Checking in for my hospital stay began, as it does in the states, with Triage. The nurse there asked me for my symptoms, life story, and took my vitals. This would all have been business as usual, but as she came to the part where she listens to my heart she took an exceedingly long time.
Perhaps she sat there, stethascope pressed to my chest, for more than a minute before she removed it with the slightest of frowns. "Anything wrong?" I asked her.
"No" she answered hesitantly, "but... do you have any heart troubles?"
This brought about a brief pause from me. "I certainly hope not." And I ended it there, waiting for her to explain. But she didn't, she just set about nervously on her paperwork until I interrupted her with my silly question
"Why do you ask?"
"Well", she answered, looking up from her paperwork, "A normal heartbeat is between 60-80 beats, yours is 57." And that was that.
Later in the ER, a nurse came into take my vitals. He listened to my heart. He listened long, and hard, and his listening ended with a troubling frown. "Anything wrong?" I asked him.
"No... well... do you have any history of heart troubles?" he asked me.
"No. Why? Is my heart beating unusually slowly?"
"Yes, it should be 60-80 beats per minute, and yours is 57." And on that note he walked out, looking troubled.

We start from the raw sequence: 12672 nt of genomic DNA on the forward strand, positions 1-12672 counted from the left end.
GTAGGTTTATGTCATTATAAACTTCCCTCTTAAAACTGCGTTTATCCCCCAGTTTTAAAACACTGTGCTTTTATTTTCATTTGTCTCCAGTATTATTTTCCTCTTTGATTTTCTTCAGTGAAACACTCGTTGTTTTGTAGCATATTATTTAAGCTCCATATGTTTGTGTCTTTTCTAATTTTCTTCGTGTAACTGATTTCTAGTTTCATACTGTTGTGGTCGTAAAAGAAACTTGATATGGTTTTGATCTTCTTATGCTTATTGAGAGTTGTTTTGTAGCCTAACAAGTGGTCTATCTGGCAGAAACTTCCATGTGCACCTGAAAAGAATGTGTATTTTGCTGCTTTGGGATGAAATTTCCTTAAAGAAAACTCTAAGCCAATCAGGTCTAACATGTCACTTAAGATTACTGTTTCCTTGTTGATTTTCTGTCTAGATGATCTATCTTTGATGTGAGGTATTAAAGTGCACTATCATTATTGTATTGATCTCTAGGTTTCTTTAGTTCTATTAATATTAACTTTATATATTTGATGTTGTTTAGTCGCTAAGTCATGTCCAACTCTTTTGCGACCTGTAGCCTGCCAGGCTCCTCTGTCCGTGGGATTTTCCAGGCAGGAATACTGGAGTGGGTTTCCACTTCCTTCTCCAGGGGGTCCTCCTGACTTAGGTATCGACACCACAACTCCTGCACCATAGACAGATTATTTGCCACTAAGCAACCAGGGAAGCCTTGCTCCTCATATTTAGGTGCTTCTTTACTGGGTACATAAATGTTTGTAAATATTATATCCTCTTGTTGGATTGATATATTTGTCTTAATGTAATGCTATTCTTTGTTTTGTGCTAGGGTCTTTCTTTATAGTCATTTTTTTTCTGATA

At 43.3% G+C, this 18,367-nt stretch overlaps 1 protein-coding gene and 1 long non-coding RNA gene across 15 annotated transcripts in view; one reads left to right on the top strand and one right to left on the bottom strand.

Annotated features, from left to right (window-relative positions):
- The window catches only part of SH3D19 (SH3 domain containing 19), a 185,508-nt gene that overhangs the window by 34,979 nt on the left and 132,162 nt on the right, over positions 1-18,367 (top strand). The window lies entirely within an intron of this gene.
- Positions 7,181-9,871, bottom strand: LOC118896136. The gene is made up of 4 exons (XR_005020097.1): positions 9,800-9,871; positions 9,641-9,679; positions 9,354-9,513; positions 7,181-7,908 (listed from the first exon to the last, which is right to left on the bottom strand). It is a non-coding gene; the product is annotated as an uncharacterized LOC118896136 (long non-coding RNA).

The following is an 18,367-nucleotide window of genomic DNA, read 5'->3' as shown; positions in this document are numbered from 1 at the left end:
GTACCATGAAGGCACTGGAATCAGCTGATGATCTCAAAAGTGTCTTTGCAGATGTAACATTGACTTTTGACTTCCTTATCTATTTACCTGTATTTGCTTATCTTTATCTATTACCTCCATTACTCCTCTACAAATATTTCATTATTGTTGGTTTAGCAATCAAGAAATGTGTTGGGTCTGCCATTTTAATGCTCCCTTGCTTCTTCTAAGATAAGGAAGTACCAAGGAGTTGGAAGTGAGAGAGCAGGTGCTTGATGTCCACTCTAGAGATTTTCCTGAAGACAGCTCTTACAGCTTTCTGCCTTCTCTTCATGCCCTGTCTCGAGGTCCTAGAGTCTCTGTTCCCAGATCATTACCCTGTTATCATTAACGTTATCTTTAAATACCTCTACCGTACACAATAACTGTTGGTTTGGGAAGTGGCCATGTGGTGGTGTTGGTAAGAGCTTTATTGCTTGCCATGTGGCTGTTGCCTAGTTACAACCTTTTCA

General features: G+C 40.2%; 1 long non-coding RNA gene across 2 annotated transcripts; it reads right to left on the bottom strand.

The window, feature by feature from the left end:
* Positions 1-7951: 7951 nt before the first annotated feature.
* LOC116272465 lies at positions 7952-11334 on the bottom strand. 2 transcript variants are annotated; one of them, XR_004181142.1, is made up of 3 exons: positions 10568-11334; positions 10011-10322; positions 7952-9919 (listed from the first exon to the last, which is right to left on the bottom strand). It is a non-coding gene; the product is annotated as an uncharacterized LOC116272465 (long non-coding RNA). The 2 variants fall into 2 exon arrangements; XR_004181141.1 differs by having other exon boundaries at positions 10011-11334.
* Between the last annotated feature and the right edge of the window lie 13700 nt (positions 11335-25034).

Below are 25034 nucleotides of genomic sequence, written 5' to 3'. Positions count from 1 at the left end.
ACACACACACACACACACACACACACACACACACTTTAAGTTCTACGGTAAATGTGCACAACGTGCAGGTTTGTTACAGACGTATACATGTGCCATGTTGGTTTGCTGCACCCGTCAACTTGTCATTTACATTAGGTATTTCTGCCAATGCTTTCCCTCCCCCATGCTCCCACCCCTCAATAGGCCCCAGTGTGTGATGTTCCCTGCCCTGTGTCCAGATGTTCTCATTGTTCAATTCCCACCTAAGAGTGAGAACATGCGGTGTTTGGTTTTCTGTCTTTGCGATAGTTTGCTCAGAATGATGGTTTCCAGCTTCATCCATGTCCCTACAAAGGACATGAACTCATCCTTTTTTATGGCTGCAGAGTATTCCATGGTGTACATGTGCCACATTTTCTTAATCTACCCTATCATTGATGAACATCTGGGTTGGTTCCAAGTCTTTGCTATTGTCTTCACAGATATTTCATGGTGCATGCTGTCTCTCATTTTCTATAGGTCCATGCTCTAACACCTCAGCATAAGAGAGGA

Perhaps 10 minutes went by before the doctor walked in, and with a roll of his eyes put a stethascope to my chest, listened briefly, gave a slight nod, then turned to walk briskly out. As he did so I called his attention back "Anything wrong?" I asked him.
He paused to give me an amused, conspirative look "My nurses both think there's some problem with your heart, but they're wrong. There's another noise in there that was throwing them off, your heart is perfectly normal." And with that, the doctor turned and strolled impatiently from the room.
Shortly after he left, the previous nurse that had come in to check on my vitals came back, put his stethascope to my chest, and nodded sagely to himself, as if suddenly something made more sense.
Then he, too, left me to myself and my ER booth filled with mosquitos.